Conference Paper

# Self-optimizing Peer-to-Peer Networks with Selfish Processes

Univ. of Iowa, Iowa City

DOI: 10.1109/SASO.2007.51 Conference: Self-Adaptive and Self-Organizing Systems, 2007. SASO '07. First International Conference on Source: IEEE Xplore

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**ABSTRACT:**Complex features, such as temporal dependencies and numerical cost constraints, are hallmarks of real-world planning problems. In this article, we consider the challenging problem of cost-sensitive temporally expressive (CSTE) planning, which requires concurrency of durative actions and optimization of action costs. We first propose a scheme to translate a CSTE planning problem to a minimum cost (MinCost) satisfiability (SAT) problem and to integrate with a relaxed parallel planning semantics for handling true temporal expressiveness. Our scheme finds solution plans that optimize temporal makespan, and also minimize total action costs at the optimal makespan. We propose two approaches for solving MinCost SAT. The first is based on a transformation of a MinCost SAT problem to a weighted partial Max-SAT (WPMax-SAT), and the second, called BB-CDCL, is an integration of the branch-and-bound technique and the conflict driven clause learning (CDCL) method. We also develop a CSTE customized variable branching scheme for BB-CDCL which can significantly improve the search efficiency. Our experiments on the existing CSTE benchmark domains show that our planner compares favorably to the state-of-the-art temporally expressive planners in both efficiency and quality.ACM Transactions on Intelligent Systems and Technology (TIST). 12/2013; 5(1). - [Show abstract] [Hide abstract]

**ABSTRACT:**The objective of this paper is three-fold. First, we specify what it means for a fixed point of a stabilizing distributed system to be a Nash equilibrium. Second, we present methods that can be used to verify whether or not a given fixed point of a given stabilizing distributed system is a Nash equilibrium. Third, we argue that in a stabilizing distributed system, whose fixed points are all Nash equilibria, no process has an incentive to perturb its local state, after the system reaches one fixed point, in order to force the system to reach another fixed point where the perturbing process achieves a better gain. If the fixed points of a stabilizing distributed system are all Nash equilibria, then we refer to the system as perturbation-proof. Otherwise, we refer to the system as perturbation-prone. We identify four natural classes of perturbation-(proof/prone) systems. We present system examples for three of these classes of systems, and show that the fourth class is empty.Theoretical Computer Science 07/2011; 412(33):4325–4335. · 0.52 Impact Factor - [Show abstract] [Hide abstract]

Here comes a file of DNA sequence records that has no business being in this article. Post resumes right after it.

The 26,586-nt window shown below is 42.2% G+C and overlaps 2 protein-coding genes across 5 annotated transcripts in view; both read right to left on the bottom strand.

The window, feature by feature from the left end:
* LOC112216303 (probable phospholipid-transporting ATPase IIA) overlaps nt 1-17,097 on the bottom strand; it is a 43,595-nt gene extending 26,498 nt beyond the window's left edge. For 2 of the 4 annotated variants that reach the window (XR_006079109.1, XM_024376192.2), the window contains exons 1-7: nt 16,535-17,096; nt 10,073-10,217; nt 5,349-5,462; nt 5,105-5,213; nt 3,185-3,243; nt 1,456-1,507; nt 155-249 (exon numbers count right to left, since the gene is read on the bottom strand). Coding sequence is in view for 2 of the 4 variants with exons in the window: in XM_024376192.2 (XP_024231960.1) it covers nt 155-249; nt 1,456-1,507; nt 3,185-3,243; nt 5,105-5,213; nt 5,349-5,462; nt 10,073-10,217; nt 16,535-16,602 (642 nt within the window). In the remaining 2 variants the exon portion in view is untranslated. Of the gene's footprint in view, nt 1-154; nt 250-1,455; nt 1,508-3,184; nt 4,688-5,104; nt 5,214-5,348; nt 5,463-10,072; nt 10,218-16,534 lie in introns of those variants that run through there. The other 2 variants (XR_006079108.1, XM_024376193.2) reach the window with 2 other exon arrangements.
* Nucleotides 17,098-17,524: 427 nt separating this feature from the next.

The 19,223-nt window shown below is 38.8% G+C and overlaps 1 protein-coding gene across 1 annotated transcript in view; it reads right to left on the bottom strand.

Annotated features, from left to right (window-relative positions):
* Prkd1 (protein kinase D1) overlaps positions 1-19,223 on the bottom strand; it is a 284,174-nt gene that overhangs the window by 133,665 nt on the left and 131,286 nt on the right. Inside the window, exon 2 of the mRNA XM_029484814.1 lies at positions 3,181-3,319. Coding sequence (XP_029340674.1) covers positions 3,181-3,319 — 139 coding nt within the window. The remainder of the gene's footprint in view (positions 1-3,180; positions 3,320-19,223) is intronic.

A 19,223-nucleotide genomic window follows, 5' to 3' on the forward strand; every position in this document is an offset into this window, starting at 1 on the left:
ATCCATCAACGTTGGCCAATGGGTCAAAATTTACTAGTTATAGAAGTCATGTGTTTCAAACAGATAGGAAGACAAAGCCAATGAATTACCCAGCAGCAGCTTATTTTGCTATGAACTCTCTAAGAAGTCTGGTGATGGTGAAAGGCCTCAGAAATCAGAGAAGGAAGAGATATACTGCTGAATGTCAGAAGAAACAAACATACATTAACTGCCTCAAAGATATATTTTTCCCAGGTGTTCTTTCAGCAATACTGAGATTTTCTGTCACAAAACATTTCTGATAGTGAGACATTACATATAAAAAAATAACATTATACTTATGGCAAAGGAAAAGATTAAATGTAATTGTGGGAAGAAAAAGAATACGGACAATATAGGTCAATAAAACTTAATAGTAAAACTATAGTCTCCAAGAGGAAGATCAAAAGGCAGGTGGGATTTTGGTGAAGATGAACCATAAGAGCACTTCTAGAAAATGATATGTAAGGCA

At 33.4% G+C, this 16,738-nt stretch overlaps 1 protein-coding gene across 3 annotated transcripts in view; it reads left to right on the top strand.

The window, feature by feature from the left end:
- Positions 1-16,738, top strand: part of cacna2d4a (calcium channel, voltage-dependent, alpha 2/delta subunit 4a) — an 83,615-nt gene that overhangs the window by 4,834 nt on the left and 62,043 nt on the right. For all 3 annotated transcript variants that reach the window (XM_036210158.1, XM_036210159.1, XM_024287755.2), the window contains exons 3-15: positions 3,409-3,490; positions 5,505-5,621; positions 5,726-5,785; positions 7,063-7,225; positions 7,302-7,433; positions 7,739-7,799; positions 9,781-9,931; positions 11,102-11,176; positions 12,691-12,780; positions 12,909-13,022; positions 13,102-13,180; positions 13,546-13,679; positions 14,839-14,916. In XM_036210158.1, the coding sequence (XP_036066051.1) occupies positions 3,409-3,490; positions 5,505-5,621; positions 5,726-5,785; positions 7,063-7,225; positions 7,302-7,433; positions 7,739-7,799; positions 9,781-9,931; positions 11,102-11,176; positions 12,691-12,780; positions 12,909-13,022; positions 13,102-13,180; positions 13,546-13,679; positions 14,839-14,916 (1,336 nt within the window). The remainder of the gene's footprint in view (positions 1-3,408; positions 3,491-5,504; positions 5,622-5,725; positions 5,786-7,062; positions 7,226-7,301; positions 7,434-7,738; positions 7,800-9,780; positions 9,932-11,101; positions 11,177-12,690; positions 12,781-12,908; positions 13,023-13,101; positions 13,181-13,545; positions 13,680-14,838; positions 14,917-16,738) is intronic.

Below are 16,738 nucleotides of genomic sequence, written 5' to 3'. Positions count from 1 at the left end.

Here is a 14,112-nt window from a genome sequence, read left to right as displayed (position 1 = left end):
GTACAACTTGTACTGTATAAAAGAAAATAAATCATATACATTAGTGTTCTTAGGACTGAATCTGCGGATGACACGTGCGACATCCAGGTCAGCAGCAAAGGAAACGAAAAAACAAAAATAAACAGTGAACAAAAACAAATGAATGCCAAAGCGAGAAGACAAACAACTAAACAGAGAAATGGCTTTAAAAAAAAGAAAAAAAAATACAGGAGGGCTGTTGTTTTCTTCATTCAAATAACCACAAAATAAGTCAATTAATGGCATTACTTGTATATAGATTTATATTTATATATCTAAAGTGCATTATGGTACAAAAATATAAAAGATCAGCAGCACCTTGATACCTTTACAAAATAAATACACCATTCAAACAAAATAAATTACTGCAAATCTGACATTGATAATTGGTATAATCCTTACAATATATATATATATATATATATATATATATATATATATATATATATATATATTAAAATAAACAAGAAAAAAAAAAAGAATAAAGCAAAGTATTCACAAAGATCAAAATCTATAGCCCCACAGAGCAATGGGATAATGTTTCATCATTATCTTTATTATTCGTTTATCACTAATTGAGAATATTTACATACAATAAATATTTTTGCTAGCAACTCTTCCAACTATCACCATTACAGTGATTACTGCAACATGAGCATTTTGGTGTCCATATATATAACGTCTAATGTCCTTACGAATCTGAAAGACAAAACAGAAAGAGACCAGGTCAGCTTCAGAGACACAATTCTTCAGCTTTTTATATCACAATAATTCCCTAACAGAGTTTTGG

**ABSTRACT:**The objective of this paper is three-fold. First, we specify what it means for a fixed point of a stabilizing distributed system to be a Nash equilibrium. Second, we present methods that can be used to verify whether or not a given fixed point of a given stabilizing distributed system is a Nash equilibrium. Third, we argue that in a stabilizing distributed system, whose fixed points are all Nash equilibria, no process has an incentive to perturb its local state, after the system reaches one fixed point, in order to force the system to reach another fixed point where the perturbing process achieves a better gain. If the fixed points of a stabilizing distributed system are all Nash equilibria, then we refer to the system as perturbation-proof. Otherwise, we refer to the system as perturbation-prone. We identify four natural classes of perturbation-(proof/prone) systems. We present system examples for three of these classes of systems, and show that the fourth class is empty.11/2009: pages 311-324;

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